In The Game: Kingdom: Two Crowns Dead Lands and John Wick: Hex Let You Plan Your Escapes

If you’re looking for escapism while in quarantine, there’s never been a better time to get into video gaming, whether you’ve strayed from the ol’ Dualshock or have never picked up a Joycon. Grand adventures await in the Final Fantasy 7 Remake, exquisitely satisfying street brawls are on offer with Streets of Rage 4, and the tranquil shores of your very own island in Animal Crossing are lowkey some of the best therapies for the doldrums of physical distancing. Two of the titles I’ve been spending some quaran-time with recently, Raw Fury’s Kingdom: Two Crowns and Mike Bithell’s John Wick: Hex, are strategy-based and provide you the opportunity to build an empire or just survive in an unpredictable world, while both put their own nontraditional spin on tried and true formulas.

Dead Lands rides today on PC, consoles & mobile — K I N G D O M ...

Kingdom: Two Crowns (PS4, Xbox One, Nintendo Switch, Mobile, Steam)

City building sims are nothing new, dating back as far as 1989’s Sim City. But what has always been a relatively samey presentation – a top-down or ¾ view of your whole little fiefdom – is upended with Kingdom: Two Crowns. Transposing the intricacies of developing a functional, prosperous, and well-defended kingdom to a 2-dimensional, side-scrolling plane doesn’t seem like it would work, but it actually does. By incorporating two-player gameplay and cleaning up some of the issues (chiefly, not having to start over completely if you die) of the game’s predecessor, Two Crowns is a surprisingly deep experience for something that looks like it hopped off an early 1990’s Macintosh. It’s made even deeper with it’s transformative (and free!) add-on content, like the Shogun expansion which converts your world and monarchs to those of feudal Japan. The newest add-on is called Dead Lands, and it converts the world of Kingdom to a Victorian horror setting, with new spooky mounts – a giant beetle is a personal favourite – and monarchs that each have their own unique abilities. I have to admit that Kingdom didn’t grab me at first, but it’s simple but eye-popping graphics and addictive gameplay have wormed their way into my brain.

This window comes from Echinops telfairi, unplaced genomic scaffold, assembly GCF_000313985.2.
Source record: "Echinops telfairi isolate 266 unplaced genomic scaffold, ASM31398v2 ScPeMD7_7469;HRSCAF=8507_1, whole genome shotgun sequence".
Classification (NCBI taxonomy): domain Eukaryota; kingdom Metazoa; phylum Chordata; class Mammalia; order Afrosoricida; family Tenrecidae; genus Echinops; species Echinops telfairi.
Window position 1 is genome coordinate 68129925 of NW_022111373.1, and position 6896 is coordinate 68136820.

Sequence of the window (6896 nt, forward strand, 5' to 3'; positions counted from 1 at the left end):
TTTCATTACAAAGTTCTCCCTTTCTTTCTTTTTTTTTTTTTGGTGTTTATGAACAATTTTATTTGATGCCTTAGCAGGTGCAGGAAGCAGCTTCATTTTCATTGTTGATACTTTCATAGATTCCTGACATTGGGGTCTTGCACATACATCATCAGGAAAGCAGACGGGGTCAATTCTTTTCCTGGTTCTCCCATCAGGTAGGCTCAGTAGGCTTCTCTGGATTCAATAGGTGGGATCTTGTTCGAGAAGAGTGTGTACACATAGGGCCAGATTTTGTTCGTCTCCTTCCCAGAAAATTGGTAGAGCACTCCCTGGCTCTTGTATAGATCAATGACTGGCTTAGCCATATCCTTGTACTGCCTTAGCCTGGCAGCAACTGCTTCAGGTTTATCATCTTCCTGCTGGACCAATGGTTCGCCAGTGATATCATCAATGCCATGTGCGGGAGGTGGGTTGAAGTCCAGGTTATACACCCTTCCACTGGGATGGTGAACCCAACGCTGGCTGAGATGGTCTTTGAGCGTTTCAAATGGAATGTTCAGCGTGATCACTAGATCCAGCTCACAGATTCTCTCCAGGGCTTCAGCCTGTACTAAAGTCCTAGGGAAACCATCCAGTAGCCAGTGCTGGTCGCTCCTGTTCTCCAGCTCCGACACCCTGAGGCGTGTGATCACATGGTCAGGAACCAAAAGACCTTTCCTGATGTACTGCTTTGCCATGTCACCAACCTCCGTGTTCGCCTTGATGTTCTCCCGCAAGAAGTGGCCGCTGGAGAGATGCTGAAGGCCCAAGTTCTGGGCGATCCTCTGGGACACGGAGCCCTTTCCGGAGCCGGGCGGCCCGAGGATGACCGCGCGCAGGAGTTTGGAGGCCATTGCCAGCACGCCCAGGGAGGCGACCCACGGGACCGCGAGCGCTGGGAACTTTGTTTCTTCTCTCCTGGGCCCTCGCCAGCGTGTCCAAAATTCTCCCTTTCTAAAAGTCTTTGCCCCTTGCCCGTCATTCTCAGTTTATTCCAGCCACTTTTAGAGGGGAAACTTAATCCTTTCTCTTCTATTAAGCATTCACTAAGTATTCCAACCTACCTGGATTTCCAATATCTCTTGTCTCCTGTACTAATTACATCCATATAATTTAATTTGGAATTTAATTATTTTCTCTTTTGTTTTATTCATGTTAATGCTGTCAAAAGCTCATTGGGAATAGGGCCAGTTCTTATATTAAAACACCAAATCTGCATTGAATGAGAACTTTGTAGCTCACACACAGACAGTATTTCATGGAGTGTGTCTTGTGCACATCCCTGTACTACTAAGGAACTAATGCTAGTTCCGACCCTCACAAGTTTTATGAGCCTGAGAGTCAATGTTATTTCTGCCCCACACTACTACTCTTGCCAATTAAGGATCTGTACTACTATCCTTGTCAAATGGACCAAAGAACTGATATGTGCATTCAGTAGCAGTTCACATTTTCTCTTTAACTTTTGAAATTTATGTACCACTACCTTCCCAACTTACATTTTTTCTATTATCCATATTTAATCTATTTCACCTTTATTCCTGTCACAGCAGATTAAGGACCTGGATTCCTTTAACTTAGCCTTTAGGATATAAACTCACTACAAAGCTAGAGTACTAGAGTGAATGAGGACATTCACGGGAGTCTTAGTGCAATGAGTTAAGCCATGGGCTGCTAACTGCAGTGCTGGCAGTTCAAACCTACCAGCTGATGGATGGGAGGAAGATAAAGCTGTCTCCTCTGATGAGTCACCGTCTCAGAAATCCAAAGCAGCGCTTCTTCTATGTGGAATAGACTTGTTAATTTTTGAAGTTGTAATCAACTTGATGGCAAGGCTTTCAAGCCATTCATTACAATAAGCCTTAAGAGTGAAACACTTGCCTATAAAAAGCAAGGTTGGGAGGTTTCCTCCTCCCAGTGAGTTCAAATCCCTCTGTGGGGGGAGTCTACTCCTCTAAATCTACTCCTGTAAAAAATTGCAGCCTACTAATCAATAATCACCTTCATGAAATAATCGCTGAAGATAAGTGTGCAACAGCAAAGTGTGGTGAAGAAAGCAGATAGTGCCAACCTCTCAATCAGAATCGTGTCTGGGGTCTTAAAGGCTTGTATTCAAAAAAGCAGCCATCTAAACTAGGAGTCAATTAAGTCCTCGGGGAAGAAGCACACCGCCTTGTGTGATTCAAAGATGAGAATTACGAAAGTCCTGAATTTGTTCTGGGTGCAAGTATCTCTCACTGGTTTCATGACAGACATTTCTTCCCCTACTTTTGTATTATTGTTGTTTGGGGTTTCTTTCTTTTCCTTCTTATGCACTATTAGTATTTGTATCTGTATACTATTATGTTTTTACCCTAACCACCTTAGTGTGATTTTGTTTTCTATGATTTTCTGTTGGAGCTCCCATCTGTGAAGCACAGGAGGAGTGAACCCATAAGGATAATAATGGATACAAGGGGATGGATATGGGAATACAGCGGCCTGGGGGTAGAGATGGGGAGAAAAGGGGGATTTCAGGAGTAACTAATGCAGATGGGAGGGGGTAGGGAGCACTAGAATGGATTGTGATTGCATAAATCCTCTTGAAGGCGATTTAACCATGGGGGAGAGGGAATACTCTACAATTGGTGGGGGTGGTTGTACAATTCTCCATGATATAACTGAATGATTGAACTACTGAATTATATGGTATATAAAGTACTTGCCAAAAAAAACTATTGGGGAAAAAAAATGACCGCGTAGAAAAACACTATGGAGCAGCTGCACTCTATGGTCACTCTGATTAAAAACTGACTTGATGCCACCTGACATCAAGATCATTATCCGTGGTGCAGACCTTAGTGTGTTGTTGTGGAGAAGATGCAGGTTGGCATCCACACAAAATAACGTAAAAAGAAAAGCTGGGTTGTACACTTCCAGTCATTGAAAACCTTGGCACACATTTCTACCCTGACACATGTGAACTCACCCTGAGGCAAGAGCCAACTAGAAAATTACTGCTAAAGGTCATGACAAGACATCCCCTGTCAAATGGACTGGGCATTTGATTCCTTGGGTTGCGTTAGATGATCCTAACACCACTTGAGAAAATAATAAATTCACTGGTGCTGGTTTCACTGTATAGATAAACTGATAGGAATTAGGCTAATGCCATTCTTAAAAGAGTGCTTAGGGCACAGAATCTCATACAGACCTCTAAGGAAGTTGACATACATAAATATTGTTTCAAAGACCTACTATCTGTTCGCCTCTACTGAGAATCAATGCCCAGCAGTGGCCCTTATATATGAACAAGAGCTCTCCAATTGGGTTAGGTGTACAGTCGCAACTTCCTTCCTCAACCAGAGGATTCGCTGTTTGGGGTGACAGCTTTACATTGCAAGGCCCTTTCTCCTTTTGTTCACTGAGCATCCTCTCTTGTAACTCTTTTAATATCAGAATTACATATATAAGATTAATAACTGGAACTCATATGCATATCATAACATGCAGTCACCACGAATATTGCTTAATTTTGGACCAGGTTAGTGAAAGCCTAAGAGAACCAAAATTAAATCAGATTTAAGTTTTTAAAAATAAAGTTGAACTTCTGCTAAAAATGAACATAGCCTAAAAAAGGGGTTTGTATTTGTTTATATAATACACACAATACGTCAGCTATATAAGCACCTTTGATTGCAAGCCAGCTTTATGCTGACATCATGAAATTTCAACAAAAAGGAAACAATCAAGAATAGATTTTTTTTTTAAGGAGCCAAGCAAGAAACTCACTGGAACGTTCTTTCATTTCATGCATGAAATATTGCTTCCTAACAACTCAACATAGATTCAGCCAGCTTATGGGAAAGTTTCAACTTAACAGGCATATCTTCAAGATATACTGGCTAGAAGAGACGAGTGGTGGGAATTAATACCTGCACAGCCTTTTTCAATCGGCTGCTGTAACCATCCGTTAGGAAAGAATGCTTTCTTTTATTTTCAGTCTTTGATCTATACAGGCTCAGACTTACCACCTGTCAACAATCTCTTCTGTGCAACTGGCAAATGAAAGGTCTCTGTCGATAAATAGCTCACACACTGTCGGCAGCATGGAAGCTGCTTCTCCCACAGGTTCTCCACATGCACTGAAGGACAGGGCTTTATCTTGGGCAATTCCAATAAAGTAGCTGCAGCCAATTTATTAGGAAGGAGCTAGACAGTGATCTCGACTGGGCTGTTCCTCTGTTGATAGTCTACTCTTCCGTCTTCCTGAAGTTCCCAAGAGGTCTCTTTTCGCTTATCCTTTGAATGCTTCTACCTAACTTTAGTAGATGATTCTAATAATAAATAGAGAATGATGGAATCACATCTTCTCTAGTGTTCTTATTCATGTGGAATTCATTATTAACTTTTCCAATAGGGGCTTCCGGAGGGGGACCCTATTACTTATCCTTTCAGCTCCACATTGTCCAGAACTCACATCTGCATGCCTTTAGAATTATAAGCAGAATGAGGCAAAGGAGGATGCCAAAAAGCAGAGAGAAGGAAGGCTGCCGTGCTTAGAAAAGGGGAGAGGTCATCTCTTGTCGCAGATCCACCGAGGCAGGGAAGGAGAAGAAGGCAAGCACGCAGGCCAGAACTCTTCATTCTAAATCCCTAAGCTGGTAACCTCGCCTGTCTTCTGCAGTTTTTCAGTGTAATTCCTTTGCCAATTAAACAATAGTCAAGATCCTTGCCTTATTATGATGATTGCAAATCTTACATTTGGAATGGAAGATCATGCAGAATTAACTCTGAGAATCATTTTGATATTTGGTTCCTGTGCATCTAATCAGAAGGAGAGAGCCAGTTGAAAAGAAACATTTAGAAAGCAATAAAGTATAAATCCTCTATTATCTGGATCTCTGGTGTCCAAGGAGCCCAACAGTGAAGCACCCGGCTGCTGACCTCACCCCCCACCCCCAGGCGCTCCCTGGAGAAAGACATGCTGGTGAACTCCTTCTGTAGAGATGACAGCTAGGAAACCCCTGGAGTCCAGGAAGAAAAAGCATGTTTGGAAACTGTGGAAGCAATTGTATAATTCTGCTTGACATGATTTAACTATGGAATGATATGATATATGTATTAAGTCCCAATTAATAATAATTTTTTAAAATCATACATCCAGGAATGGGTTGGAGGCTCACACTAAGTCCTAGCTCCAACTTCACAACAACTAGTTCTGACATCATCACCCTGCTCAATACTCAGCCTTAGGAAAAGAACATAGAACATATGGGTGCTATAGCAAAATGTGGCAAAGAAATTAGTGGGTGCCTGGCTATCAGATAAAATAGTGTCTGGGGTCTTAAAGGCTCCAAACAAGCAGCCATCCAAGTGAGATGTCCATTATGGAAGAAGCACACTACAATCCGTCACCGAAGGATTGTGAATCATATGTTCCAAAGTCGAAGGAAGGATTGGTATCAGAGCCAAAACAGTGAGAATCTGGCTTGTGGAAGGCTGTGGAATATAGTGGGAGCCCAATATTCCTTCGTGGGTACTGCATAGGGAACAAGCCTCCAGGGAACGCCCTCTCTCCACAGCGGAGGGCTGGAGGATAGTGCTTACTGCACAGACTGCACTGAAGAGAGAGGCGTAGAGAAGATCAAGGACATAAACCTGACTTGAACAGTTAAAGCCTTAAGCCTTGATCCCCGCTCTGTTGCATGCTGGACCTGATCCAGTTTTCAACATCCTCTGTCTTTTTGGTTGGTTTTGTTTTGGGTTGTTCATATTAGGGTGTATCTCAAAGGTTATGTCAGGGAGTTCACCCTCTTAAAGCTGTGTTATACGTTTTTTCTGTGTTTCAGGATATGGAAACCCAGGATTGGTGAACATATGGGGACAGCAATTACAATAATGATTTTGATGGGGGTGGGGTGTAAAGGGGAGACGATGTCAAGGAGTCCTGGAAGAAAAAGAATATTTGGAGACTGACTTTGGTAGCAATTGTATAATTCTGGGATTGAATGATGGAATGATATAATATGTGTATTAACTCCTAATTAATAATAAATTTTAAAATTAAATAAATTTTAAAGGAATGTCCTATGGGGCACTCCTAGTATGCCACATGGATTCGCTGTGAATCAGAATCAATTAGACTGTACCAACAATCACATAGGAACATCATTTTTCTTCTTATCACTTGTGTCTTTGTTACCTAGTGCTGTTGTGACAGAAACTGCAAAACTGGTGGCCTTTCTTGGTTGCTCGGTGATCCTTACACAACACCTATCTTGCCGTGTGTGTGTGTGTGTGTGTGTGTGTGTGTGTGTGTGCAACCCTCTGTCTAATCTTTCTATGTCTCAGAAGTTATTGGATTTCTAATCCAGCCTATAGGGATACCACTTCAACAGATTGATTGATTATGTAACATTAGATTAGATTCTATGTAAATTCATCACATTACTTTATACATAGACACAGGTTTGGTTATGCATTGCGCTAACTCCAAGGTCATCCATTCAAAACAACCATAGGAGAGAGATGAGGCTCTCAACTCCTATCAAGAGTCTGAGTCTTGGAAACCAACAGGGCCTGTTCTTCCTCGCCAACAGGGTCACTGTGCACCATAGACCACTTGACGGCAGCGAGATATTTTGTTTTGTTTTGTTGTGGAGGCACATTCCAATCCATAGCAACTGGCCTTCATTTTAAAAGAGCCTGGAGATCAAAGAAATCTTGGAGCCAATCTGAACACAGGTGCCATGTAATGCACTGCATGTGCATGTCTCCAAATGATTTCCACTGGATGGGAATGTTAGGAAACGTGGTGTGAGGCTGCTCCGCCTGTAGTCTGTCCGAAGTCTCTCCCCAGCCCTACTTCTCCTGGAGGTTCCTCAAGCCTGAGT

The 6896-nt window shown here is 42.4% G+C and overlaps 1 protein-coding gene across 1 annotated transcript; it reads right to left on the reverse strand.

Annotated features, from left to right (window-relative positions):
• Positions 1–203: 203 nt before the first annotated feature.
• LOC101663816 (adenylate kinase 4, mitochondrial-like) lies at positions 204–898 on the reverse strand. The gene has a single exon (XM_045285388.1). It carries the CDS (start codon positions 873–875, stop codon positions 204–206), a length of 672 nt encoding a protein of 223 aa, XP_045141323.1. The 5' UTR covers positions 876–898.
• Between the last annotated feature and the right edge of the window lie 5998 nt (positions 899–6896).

John Wick: Hex (PlayStation 4, Xbox One, Microsoft Windows, Macintosh operating systems)

When you think of a John Wick movie, where does your mind go? Now, what would you expect a John Wick video game to look like? For me, that game would look something like the Hitman, Assassin’s Creed, Metal Gear, or Max Payne titles, which offer a blend of heart-racing, fast-paced action and the ability to plan and (literally) execute brutal kills. Bithell Games’ John Wick: Hex gets the last part right, but whittling the John Wick license into a turn-based game and slowing the action to a crawl is an uphill battle, to say the least. Just like when Metal Gear: Acid spun off that franchise into a card-based strategy experience, I’m not sure this works entirely. Your mileage may vary, but the arrhythmic stop-start of the action in Hex just doesn’t say ‘John Wick’ to me. What saves Hex, though, is it’s presentation. The game boasts excellent voice work from Ian McShane and Lance Reddick, reprising their characters from the Wickverse, and a cel-shaded style that reminds me of Simigo and Annapurna’s Sayonara: Wild Hearts, which is one of my favourite games right now. If you’re into the strategy side of John Wick, though, and want to interact with the seemingly-invincible killer’s brain as he forms battle plans when he walks into a room, Hex rewards you with a very cool and authentic story to tide you over until John Wick 4’s release.

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